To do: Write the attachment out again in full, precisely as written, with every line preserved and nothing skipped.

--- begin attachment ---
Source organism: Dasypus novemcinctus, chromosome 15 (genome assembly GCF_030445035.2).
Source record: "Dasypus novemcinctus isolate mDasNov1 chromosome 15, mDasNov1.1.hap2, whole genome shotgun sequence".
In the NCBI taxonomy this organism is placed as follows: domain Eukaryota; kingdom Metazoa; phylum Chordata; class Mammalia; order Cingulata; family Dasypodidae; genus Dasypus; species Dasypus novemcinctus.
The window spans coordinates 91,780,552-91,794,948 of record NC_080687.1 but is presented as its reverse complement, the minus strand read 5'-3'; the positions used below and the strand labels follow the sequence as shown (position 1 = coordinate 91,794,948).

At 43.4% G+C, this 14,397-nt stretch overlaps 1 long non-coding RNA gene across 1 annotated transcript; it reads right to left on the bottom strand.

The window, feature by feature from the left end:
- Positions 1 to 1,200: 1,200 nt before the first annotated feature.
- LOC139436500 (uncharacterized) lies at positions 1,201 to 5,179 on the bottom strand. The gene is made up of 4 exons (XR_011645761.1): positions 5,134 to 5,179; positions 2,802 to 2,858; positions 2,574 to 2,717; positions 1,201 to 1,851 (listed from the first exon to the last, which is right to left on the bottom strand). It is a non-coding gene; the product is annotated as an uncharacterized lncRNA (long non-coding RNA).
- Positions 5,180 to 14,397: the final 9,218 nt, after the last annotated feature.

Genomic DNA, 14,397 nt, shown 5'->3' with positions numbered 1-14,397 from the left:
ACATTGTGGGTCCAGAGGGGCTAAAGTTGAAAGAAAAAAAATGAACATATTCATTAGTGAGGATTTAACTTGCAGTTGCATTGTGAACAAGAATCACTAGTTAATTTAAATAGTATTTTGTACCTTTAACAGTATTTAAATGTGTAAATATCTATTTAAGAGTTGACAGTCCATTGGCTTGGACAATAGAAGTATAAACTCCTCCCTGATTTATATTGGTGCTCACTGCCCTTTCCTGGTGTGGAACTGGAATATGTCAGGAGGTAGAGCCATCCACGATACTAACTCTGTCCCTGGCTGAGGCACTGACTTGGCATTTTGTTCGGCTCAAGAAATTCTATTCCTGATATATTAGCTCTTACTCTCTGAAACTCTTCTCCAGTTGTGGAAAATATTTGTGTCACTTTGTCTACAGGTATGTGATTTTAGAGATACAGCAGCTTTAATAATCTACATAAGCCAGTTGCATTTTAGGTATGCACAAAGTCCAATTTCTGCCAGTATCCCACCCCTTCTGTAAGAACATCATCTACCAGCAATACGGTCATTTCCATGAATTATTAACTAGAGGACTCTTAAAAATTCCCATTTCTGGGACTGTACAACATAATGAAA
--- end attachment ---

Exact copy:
Source organism: Dasypus novemcinctus, chromosome 15 (genome assembly GCF_030445035.2).
Source record: "Dasypus novemcinctus isolate mDasNov1 chromosome 15, mDasNov1.1.hap2, whole genome shotgun sequence".
In the NCBI taxonomy this organism is placed as follows: domain Eukaryota; kingdom Metazoa; phylum Chordata; class Mammalia; order Cingulata; family Dasypodidae; genus Dasypus; species Dasypus novemcinctus.
The window spans coordinates 91,780,552-91,794,948 of record NC_080687.1 but is presented as its reverse complement, the minus strand read 5'-3'; the positions used below and the strand labels follow the sequence as shown (position 1 = coordinate 91,794,948).

At 43.4% G+C, this 14,397-nt stretch overlaps 1 long non-coding RNA gene across 1 annotated transcript; it reads right to left on the bottom strand.

The window, feature by feature from the left end:
- Positions 1 to 1,200: 1,200 nt before the first annotated feature.
- LOC139436500 (uncharacterized) lies at positions 1,201 to 5,179 on the bottom strand. The gene is made up of 4 exons (XR_011645761.1): positions 5,134 to 5,179; positions 2,802 to 2,858; positions 2,574 to 2,717; positions 1,201 to 1,851 (listed from the first exon to the last, which is right to left on the bottom strand). It is a non-coding gene; the product is annotated as an uncharacterized lncRNA (long non-coding RNA).
- Positions 5,180 to 14,397: the final 9,218 nt, after the last annotated feature.

Genomic DNA, 14,397 nt, shown 5'->3' with positions numbered 1-14,397 from the left:
ACATTGTGGGTCCAGAGGGGCTAAAGTTGAAAGAAAAAAAATGAACATATTCATTAGTGAGGATTTAACTTGCAGTTGCATTGTGAACAAGAATCACTAGTTAATTTAAATAGTATTTTGTACCTTTAACAGTATTTAAATGTGTAAATATCTATTTAAGAGTTGACAGTCCATTGGCTTGGACAATAGAAGTATAAACTCCTCCCTGATTTATATTGGTGCTCACTGCCCTTTCCTGGTGTGGAACTGGAATATGTCAGGAGGTAGAGCCATCCACGATACTAACTCTGTCCCTGGCTGAGGCACTGACTTGGCATTTTGTTCGGCTCAAGAAATTCTATTCCTGATATATTAGCTCTTACTCTCTGAAACTCTTCTCCAGTTGTGGAAAATATTTGTGTCACTTTGTCTACAGGTATGTGATTTTAGAGATACAGCAGCTTTAATAATCTACATAAGCCAGTTGCATTTTAGGTATGCACAAAGTCCAATTTCTGCCAGTATCCCACCCCTTCTGTAAGAACATCATCTACCAGCAATACGGTCATTTCCATGAATTATTAACTAGAGGACTCTTAAAAATTCCCATTTCTGGGACTGTACAACATAATGAAA